Does Eco still offer hope? His prediction in Falsification and Consensus that certain forms of subversion would be so socially destructive that taboos would form against them now seems too optimistic. Online anonymity has drastically reduced the social costs of distributing false information. Eco’s views evolved with the internet’s spread. An early enthusiast for computers in 1997, he worried that the internet’s democratic potential could be subverted by an influx of inexpert new users vulnerable to manipulation by the savvy. Our age of tech monopolies and influencers has borne him out. In 2015 Eco complained that: “Social media gives legions of idiots the right to speak when they once only spoke at a bar after a glass of wine, without harming the community  . . . now they have the same right to speak as a Nobel Prize winner. It’s the invasion of the idiots.” He called upon news organisations to employ specialists dedicated to assessing the reliability of online information: something that Facebook and Google are now belatedly moving to do.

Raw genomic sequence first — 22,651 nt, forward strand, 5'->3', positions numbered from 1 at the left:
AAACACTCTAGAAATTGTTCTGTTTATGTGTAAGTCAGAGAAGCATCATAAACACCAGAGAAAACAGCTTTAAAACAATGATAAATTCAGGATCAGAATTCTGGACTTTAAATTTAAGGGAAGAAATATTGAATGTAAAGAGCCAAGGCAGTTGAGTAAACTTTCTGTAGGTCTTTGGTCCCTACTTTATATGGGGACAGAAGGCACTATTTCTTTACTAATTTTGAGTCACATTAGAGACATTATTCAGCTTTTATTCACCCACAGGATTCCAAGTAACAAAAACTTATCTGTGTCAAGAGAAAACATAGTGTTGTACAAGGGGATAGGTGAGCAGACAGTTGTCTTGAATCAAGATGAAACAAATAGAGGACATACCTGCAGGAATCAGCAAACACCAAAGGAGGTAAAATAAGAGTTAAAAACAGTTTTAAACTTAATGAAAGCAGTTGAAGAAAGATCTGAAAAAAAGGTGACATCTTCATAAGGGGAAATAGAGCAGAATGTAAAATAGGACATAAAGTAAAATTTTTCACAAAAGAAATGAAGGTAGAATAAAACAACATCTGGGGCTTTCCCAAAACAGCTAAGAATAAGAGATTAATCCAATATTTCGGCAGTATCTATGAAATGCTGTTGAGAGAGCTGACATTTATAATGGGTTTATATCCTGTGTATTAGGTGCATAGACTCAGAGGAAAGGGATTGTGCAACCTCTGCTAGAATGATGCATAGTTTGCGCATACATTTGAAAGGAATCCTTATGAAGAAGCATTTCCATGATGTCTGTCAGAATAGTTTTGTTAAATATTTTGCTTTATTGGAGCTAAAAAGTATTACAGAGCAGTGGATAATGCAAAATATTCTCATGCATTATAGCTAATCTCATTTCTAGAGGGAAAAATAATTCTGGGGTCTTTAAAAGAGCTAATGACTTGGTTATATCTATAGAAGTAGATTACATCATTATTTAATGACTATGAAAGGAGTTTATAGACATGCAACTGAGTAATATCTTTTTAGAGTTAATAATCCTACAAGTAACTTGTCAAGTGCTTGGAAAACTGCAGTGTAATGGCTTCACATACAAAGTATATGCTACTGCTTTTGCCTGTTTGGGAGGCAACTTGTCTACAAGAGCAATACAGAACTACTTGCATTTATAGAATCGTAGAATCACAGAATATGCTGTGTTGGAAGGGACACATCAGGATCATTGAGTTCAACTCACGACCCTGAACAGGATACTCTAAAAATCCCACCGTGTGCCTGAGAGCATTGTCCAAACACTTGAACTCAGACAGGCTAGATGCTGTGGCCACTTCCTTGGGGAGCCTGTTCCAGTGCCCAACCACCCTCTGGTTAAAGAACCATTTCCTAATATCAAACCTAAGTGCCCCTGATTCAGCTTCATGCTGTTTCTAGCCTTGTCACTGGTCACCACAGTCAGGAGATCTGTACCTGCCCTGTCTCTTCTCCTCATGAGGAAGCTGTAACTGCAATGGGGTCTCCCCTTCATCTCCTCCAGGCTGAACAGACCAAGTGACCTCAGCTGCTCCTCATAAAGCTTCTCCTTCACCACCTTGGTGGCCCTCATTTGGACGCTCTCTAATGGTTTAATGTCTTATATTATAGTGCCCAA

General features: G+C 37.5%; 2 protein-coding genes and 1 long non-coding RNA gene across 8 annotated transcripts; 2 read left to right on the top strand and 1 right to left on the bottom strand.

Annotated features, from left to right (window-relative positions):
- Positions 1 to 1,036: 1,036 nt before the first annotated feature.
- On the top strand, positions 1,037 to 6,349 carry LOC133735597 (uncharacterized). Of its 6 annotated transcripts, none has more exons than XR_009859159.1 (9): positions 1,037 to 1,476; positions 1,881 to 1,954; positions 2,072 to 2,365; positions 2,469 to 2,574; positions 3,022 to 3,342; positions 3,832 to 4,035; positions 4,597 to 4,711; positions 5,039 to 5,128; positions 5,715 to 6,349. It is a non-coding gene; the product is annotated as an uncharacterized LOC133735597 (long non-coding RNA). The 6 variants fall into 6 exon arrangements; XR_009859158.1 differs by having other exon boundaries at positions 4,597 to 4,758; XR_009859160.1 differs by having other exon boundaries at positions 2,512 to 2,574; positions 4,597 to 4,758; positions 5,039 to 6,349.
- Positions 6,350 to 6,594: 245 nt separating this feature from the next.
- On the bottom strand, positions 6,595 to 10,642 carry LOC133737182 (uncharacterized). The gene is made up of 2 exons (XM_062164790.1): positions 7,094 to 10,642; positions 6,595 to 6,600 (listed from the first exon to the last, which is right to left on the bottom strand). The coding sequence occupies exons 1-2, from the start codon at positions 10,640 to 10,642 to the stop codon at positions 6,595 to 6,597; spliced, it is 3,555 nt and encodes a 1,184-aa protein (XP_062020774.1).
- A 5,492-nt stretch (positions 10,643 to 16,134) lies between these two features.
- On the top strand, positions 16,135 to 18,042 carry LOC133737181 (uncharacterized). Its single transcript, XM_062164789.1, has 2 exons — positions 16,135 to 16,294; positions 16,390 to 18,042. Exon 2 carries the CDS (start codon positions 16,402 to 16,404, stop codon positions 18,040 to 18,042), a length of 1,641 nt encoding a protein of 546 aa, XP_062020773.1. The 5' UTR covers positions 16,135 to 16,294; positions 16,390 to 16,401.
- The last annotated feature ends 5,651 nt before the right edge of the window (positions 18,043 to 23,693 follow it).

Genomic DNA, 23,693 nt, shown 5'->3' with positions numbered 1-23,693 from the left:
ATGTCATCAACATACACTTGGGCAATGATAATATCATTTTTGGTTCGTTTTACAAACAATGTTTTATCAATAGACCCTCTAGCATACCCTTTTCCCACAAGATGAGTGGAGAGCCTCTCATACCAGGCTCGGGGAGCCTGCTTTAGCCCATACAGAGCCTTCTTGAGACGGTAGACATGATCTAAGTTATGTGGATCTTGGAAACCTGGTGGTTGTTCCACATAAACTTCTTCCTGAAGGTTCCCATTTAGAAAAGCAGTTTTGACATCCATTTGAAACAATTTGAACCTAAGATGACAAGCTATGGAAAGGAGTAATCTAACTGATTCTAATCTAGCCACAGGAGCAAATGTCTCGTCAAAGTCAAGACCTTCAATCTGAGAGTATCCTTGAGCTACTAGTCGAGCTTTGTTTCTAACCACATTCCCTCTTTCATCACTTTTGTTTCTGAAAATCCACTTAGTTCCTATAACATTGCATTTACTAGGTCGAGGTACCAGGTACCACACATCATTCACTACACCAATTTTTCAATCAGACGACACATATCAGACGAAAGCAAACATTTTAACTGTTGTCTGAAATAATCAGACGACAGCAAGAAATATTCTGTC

As a semiotician and theorist of translation he was all too aware of how precarious truth could be. However, he affirmed its importance. In his novels his conspiracy theorists are authors of their own destruction, becoming too at odds with reality to function. Yet there is comfort to be drawn from his insight, in Ur-Fascism, that the fascists’ greatest weakness is an inability to objectively assess their enemies. But Eco will not be around to interpret new developments: he died in February 2016—just months before the victories of Duterte, Brexit, and Trump. He would have savoured the irony.